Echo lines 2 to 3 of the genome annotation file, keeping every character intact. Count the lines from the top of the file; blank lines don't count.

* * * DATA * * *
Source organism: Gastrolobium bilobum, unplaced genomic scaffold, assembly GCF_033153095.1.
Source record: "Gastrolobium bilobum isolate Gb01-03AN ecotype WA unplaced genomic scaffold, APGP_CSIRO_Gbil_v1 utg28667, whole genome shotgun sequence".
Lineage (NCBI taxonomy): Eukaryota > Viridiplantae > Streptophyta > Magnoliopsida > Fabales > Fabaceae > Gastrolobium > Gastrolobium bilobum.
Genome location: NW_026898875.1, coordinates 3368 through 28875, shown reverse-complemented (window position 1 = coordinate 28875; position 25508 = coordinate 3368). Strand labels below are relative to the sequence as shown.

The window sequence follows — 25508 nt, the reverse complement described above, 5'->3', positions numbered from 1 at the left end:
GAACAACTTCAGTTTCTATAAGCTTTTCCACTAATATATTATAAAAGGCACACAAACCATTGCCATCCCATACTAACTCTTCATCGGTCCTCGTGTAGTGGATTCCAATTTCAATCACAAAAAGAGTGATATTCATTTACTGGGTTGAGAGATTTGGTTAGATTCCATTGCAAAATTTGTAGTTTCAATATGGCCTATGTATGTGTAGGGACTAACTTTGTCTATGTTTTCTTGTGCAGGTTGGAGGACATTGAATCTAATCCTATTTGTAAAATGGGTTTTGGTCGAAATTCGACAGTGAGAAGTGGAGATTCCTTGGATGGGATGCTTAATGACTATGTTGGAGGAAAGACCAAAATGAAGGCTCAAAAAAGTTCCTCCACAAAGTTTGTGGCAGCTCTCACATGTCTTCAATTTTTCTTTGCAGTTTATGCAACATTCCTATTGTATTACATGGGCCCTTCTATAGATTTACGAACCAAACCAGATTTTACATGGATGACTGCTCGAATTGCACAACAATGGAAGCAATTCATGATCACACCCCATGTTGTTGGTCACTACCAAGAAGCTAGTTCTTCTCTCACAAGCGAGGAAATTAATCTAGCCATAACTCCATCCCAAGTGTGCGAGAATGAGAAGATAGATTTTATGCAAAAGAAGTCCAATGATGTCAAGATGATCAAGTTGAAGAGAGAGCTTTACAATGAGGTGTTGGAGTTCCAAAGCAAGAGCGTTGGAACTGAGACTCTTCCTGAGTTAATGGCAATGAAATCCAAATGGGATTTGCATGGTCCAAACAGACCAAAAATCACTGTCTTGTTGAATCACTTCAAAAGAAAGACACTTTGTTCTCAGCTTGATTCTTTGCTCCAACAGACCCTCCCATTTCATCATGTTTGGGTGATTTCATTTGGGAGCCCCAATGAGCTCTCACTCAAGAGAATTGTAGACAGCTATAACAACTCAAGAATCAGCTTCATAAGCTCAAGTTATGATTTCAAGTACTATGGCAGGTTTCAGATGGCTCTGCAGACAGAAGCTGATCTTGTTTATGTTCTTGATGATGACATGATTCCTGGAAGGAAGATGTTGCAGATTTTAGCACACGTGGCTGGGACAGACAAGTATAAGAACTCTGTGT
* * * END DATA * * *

Source record: "Gastrolobium bilobum isolate Gb01-03AN ecotype WA unplaced genomic scaffold, APGP_CSIRO_Gbil_v1 utg28667, whole genome shotgun sequence".
Lineage (NCBI taxonomy): Eukaryota > Viridiplantae > Streptophyta > Magnoliopsida > Fabales > Fabaceae > Gastrolobium > Gastrolobium bilobum.